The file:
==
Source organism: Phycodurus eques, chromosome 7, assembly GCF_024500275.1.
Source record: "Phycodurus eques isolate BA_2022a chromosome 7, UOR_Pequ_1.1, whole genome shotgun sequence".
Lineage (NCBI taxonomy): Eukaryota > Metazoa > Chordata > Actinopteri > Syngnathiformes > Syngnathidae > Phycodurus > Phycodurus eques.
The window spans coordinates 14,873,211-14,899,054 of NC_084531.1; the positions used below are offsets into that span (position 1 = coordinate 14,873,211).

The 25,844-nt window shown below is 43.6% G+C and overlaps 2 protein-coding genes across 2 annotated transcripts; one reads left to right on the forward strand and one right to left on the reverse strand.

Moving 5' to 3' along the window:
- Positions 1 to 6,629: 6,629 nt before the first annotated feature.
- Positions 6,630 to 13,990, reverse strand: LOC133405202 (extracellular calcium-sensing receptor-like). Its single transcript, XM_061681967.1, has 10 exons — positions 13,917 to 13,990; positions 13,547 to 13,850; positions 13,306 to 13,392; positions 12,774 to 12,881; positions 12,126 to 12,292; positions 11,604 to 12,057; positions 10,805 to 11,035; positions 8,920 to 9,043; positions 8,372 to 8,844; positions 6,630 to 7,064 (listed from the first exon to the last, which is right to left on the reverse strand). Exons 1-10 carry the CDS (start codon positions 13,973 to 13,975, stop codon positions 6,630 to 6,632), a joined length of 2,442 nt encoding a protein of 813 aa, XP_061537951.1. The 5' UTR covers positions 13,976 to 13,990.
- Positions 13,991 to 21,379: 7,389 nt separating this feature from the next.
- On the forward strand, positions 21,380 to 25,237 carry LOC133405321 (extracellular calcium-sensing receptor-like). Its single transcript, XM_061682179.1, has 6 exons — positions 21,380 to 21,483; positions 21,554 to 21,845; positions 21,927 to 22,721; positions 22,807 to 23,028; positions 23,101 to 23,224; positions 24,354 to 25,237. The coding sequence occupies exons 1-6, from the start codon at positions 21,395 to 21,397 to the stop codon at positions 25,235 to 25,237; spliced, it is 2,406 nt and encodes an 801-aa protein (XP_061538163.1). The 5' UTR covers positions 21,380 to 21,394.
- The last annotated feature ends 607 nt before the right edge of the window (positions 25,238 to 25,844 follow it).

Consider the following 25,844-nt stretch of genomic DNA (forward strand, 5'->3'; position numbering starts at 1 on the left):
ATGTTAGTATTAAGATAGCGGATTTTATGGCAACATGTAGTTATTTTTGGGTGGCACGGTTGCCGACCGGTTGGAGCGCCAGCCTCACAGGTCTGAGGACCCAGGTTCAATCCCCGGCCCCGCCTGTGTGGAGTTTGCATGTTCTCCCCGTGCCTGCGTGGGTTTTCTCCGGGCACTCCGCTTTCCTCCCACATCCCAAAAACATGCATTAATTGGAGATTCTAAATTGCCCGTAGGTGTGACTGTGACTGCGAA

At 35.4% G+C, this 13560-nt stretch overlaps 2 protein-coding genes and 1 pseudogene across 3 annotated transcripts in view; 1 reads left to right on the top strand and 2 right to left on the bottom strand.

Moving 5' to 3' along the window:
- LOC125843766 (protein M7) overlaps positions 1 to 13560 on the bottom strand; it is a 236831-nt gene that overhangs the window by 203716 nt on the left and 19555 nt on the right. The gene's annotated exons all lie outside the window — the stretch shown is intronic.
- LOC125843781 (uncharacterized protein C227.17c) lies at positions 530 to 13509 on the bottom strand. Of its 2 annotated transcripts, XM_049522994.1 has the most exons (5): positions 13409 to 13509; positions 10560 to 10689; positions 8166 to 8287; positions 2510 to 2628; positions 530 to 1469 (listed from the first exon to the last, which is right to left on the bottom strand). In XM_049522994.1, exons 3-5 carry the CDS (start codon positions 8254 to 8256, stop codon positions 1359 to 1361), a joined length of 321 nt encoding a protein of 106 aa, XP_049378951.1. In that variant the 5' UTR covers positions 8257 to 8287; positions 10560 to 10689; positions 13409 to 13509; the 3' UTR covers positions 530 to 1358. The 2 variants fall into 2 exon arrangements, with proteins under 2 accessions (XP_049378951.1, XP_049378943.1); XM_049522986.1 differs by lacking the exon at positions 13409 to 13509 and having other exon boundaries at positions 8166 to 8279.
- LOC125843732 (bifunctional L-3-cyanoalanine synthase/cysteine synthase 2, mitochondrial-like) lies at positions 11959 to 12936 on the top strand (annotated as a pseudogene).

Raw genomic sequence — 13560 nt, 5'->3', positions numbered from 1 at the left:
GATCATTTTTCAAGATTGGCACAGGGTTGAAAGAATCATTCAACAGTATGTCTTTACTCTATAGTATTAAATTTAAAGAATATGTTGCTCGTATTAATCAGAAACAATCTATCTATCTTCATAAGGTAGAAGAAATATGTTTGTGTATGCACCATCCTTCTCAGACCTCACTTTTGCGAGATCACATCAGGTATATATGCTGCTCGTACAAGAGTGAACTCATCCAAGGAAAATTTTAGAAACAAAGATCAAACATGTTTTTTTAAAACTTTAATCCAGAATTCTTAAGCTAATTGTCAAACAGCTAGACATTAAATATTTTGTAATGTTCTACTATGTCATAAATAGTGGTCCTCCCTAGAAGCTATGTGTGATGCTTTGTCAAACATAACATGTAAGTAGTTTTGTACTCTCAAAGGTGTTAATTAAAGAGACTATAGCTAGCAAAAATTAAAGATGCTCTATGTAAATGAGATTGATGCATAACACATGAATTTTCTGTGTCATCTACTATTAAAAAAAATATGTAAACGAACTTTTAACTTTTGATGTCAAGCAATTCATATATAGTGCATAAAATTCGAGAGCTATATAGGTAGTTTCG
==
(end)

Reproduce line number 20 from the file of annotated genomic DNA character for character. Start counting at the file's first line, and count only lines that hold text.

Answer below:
GATCATTTTTCAAGATTGGCACAGGGTTGAAAGAATCATTCAACAGTATGTCTTTACTCTATAGTATTAAATTTAAAGAATATGTTGCTCGTATTAATCAGAAACAATCTATCTATCTTCATAAGGTAGAAGAAATATGTTTGTGTATGCACCATCCTTCTCAGACCTCACTTTTGCGAGATCACATCAGGTATATATGCTGCTCGTACAAGAGTGAACTCATCCAAGGAAAATTTTAGAAACAAAGATCAAACATGTTTTTTTAAAACTTTAATCCAGAATTCTTAAGCTAATTGTCAAACAGCTAGACATTAAATATTTTGTAATGTTCTACTATGTCATAAATAGTGGTCCTCCCTAGAAGCTATGTGTGATGCTTTGTCAAACATAACATGTAAGTAGTTTTGTACTCTCAAAGGTGTTAATTAAAGAGACTATAGCTAGCAAAAATTAAAGATGCTCTATGTAAATGAGATTGATGCATAACACATGAATTTTCTGTGTCATCTACTATTAAAAAAAATATGTAAACGAACTTTTAACTTTTGATGTCAAGCAATTCATATATAGTGCATAAAATTCGAGAGCTATATAGGTAGTTTCG